• The Bt toxin must be expressed in the corn kernel in order to reduce insect injury and, ultimately, mycotoxin levels.  In some Bt corn hybrids, the Bt toxin is not expressed in the kernel.  Such hybrids have no protection against wounds created by insect feeding, and therefore fumonisin contamination is not reduced in these hybrids.    
  • While the Bt trait is important in reducing mycotoxin contamination, the magnitude of mycotoxin reduction can depend on the genetic background of the corn hybrid.  In other words, if you compare two hybrids that have the same Bt trait, one may have less fumonisin than the other, simply because of its genetic background. 
  • The effectiveness of the Bt trait in reducing mycotoxin contamination depends on the insect pest present.  For example, Bt corn is often effective at reducing feeding damage from the European corn borer, but not the corn earworm.  Consequently, reductions in fumonisin contamination may occur if the European corn borer is the principal pest in a field, but not if the corn earworm is predominant. 

Bottom line

Corn hybrids that express the Bt trait in kernels sometimes exhibit reduced kernel contamination from fumonisins and aflatoxins.  This is thought to be due to reduced insect feeding on the kernels. 

The Bt trait is not a “silver bullet”, eliminating all mycotoxin risk.  However, reductions occur commonly enough, with no known “downside”, that the Bt trait is thought to contribute to food safety and livestock health in both developed and developing countries.  While it is well-documented that the Bt trait can reduce mycotoxin contamination, it is best used wisely, and only in fields with a moderate to high risk of damage from the target insect pests.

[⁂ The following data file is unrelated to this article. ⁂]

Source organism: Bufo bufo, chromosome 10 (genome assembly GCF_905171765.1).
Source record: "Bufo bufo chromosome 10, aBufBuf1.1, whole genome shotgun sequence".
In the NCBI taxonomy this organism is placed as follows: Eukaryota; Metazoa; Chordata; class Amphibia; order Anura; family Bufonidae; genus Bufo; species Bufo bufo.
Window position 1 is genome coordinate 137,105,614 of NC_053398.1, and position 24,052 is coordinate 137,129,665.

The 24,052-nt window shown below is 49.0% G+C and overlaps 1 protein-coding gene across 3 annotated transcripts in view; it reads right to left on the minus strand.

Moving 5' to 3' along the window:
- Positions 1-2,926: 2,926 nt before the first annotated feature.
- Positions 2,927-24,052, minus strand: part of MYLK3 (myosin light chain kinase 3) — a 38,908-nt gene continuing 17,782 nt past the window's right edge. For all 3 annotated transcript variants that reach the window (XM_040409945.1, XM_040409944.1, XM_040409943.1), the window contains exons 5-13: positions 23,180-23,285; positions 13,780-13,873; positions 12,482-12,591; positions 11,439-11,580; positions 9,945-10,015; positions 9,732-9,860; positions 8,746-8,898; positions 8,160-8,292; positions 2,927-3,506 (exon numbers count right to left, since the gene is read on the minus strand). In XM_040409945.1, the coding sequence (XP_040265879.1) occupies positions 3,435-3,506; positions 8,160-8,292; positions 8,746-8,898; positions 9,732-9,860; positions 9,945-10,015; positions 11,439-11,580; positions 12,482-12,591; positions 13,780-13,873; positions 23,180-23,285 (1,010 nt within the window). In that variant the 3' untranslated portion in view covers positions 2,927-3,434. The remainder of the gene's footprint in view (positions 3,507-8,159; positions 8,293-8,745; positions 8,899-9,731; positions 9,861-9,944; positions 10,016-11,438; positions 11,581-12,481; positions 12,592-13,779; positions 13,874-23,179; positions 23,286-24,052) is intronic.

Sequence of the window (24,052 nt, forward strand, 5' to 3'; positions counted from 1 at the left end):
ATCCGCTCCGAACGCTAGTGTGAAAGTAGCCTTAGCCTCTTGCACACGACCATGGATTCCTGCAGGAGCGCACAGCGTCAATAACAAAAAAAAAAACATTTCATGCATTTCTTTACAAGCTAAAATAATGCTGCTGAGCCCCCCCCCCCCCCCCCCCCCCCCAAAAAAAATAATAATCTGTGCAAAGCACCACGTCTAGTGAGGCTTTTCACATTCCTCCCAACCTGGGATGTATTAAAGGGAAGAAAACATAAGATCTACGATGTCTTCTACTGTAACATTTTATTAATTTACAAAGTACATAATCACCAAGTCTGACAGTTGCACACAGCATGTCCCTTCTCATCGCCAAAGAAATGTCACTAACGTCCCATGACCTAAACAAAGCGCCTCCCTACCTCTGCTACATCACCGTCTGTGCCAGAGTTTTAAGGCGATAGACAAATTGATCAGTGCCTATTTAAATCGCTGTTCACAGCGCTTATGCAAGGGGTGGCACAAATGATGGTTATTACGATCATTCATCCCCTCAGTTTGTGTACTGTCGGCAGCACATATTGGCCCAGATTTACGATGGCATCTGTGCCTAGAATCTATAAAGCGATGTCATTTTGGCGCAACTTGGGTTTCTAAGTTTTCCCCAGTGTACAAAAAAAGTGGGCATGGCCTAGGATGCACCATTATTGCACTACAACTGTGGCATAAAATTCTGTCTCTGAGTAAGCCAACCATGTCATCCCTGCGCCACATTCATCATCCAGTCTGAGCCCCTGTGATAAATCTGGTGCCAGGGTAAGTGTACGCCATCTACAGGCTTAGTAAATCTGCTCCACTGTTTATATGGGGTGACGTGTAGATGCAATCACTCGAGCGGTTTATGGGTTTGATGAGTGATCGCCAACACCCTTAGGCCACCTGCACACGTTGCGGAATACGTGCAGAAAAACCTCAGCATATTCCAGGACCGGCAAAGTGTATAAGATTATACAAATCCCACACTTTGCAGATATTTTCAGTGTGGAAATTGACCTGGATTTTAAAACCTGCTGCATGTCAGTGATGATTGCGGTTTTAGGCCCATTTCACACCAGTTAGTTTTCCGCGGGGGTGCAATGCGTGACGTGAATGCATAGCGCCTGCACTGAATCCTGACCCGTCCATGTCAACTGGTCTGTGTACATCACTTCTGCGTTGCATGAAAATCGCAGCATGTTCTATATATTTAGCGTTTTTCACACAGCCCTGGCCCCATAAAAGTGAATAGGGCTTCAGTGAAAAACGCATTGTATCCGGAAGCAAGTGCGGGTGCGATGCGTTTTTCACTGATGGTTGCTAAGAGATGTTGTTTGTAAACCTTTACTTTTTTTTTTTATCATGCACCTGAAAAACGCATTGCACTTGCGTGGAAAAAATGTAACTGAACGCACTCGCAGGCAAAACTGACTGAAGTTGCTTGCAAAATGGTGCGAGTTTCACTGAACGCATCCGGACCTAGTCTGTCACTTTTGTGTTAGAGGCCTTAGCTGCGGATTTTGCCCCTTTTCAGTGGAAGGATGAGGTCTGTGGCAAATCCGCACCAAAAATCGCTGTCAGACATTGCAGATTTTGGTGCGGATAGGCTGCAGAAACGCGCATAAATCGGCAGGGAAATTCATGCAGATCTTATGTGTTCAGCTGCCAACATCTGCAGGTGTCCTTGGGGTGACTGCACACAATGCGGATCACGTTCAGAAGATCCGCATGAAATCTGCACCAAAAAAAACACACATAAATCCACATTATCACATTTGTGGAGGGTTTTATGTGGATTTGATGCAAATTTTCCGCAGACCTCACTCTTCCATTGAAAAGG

The author declares no conflicts of interest.  Thanks are extended to Charles Woloshuk (Purdue University) and to Ric Bessin (University of Kentucky) for reviewing a previous draft of this article.

Relevant literature

Clements, M. J. et al, 2003. Influence of Cry1Ab protein and hybrid genotype on fumonisin contamination and Fusarium ear rot of corn. Crop Science 43:1283–1293.

Dowd, P. F. 2000. Indirect reduction of ear molds and associated mycotoxins in Bacillus thuringiensiscorn under controlled and open field conditions: Utility and limitations. Journal of Economic Entomology93:1669-1679.

Folcher, L., et al, 2009. Comparative activity of agrochemical treatments on mycotoxin levels with regard to corn borers and Fusarium mycoflora in maize (Zea mays L.) fields. Crop Protection 28:302–308.

Folcher, L. et al, 2010. Lower mycotoxin levels in Bt maize grain. Agronomy for Sustainable Development 30:711–719

Munkvold, G. P., Hellmich, R. L., and Showers, W. B. 1997. Reduced Fusarium ear rot and symptomless infection in kernels of maize genetically engineered for European corn borer resistance. Phytopathology87:1071-1077.

Munkvold, G.P. and Hellmich, R.L. 1999. Genetically modified insect resistant corn: Implications for disease management. APSnet Features. Online. doi: 10.1094/APSnetFeature-1999-1199

Munkvold, G. P., Hellmich, R. L., and Rice, L. G. 1999. Comparison of fumonisin concentrations in kernels of transgenic Bt maize hybrids and nontransgenic hybrids. Plant Disease 83:130-138.

Vincelli, P. and Parker, G. 2002. Fumonisin, Vomitoxin, and Other Mycotoxins in Corn Produced by Fusarium Fungi

Vincelli, P., Parker, G., and McNeill, S., 2002. Aflatoxins in Corn.

Williams, W. P. et al, 2002. Aflatoxin accumulation in conventional and transgenic corn hybrids infested with southwestern corn borer (Lepidoptera: Crambidae). Journal of Agricultural and Urban Entomology19:227-236.

Williams, W. P. et al, 2005. Southwestern corn borer damage and aflatoxin accumulation in conventional and transgenic corn hybrids. Field Crops Research 91:329–336.

CornJennifer Elwellwet